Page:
After a very long hiatus, during which I concentrated on all things photographic (except this blog), I have decided to resume the blog, but to move it from a weekly occurrence to a monthly event. That is in keeping with a hectic and unpredictable schedule. Since I last blogged, I have made the switch entirely over to Nikon. I am the proud owner of the Nikon D3 and even prouder owner of the D3s. With its high ISO/low noise capability, I can now shoot handheld in situations that previously demanded a tripod. Recently, I captured images inside the Black Chasm Cavern near Volcano, California. Here is an image, unretouched, that was captured at an ISO of 12,800.
Beyond the equipment changes, I have been traveling a bit, starting with a trip to Cambria, California, to attend the annual Cambria Art and Wine Festival. It's a beautiful little community and the wine is very nice. If you visit, make sure you stop by the Lions Peak Wine Company in Cambria and try the Verignon wine with the stilton cheese and mango.
Last March, I had the privilege of visiting Jay Maisel in his Bowery building that serves as a gallery, workshop, storage facility and home. He was gracious as always and took my wife, Kathy, and I, as well as our good friends, Les and Emy Phillips, on a guided tour of this five-story converted bank building. I reciprocated by taking him and his delightful wife to dinner at one of his favorite restaurants. We also managed to take in "Wicked" on Broadway. New York City has to be one of my favorite places. It is vibrant, exciting, and full of surprises.
Next stop was Idaho for my brother's wedding. At his request, I acted as the official wedding photographer. This was my fifth wedding as a photographer and something that I now do only for close friends. Most brides and grooms seem to want the same set of stock group shots and for a photographer used to shooting what he finds interesting, it can be a stifling experience.
During May, I participated in a three-person exhibit of photographs entitled "Sense of Place" at the Viewpoint Photographic Art Center in Sacramento, California. My contribution was of images captured during my trip to the Brazilian Amazon during April 2007. The other two photographers provided images of Venice and of Antarctica.
By the way, I am still waiting for the video promised by Michael Reichmann as part of the workshop. Each year around March, I send another e-mail to him, asking when we will receive the video, and each year, including this year, he says it will be soon. According to his most recent communication, it just hasn't risen to the top of his list of priorities, and he is surprised that it is an issue to me. He's probably right. It has only been three years since the workshop occurred. Of course, attending another of his workshops has not risen to the top of my priorities either, and likely never will, especially with so many other excellent providers out there from whom to choose.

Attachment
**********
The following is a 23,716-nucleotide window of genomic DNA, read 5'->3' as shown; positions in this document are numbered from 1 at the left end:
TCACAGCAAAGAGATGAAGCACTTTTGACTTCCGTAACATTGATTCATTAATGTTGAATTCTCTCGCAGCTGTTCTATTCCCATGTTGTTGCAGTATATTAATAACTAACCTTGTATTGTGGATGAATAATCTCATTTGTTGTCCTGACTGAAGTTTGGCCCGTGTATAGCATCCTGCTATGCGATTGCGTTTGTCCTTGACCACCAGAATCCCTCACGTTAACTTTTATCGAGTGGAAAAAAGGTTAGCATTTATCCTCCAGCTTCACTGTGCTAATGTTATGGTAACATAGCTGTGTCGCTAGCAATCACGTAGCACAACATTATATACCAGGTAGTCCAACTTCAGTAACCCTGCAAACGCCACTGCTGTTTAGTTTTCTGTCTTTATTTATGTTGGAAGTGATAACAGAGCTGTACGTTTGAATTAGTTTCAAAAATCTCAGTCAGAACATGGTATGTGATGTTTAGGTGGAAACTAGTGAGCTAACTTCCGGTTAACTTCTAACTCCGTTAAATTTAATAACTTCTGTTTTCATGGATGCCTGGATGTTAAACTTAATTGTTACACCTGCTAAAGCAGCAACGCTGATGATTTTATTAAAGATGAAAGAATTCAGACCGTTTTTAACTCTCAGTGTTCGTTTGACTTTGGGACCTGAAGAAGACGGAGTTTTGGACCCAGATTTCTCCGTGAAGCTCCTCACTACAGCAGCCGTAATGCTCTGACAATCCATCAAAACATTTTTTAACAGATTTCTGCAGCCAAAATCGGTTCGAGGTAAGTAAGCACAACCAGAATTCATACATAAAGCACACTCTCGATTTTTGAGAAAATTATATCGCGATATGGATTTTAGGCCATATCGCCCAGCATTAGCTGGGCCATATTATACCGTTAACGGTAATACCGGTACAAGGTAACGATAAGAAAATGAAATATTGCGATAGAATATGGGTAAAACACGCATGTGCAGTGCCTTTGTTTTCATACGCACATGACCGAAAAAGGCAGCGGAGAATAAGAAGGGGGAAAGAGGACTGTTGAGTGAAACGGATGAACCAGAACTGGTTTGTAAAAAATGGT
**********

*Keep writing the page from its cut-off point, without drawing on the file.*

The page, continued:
July took me to Bandon Dunes in Oregon for golf and very little photography. Another beautiful area that I need to revisit when I can focus on photography, rather than a small white ball that has a mind of its own.
September brought a trip to Avila Beach with the family for our annual Labor Day weekend. I was able to both enjoy the scenery and capture it on this visit.
In October, I returned to Washington, D.C., where I attended law school over thirty years earlier, and also where I lived for six years in nearby Gaithersburg, Maryland. As much had stayed the same as had changed. It felt comfortable after only a couple of days, walking the streets and riding Metro.
I used 2009 as a year to work on my photography skills and become proficient in Lightroom. Toward that end, I presented numerous workshops on the various modules within Lightroom, as well as a workshop on digital fine art printing. These workshops are being presented by me again this year during April, May and June at the Viewpoint Photographic Art Center, and my goal is to become an Adobe Certified Expert in Lightroom this year.
I just finished framing thirteen prints for a joint exhibit with a very fine photographer, Chris Schiller, wherein we are pairing images based upon their graphic similarities, mine in color and his in black and white. This exhibit opens on April 17 at the Blue Line Gallery in Roseville, California, and continues for two months. It is entitled "Brilliant Earth" and is in conjunction with Earth Day celebrations. Two sculptors and a videographer are also part of the exhibit. I will also be exhibiting in the 2010 Kellicut International Juried Photo Show at the Coastal Arts League's gallery in Half Moon Bay this June. Unlike 2009, I have been accepted into five juried shows so far in 2010 and have high hopes that this will be the year that I am accepted into the Art of Photography Show at the Lyceum in San Diego, California.
I recently returned from my third Barefoot Contessa Photo Adventures workshop, this one in Belize. In December, I will attend my fourth workshop with the Barefoot Contessa, Margo Pinkerton and her husband, Arnie Zann, in Yosemite National Park. They continue to maintain their high standards and commitment to participants. This month, I am also returning to take an intermediate fine art printing workshop from Stephen Johnson at his Pacifica studio, by far the finest printmaker I have ever met, as well as an amazing photographer and teacher of Photoshop techniques. He also happens to be an extremely warm and giving person. I have been very lucky to meet people like Steve, Margo, Arnie and Jay, as a result of my passion for photography.
Now that we are caught up, future blogs will concentrate on technical issues, current debates in the photography field, workshops, and recent photography trips. I hope you will come back each month and see what's new.
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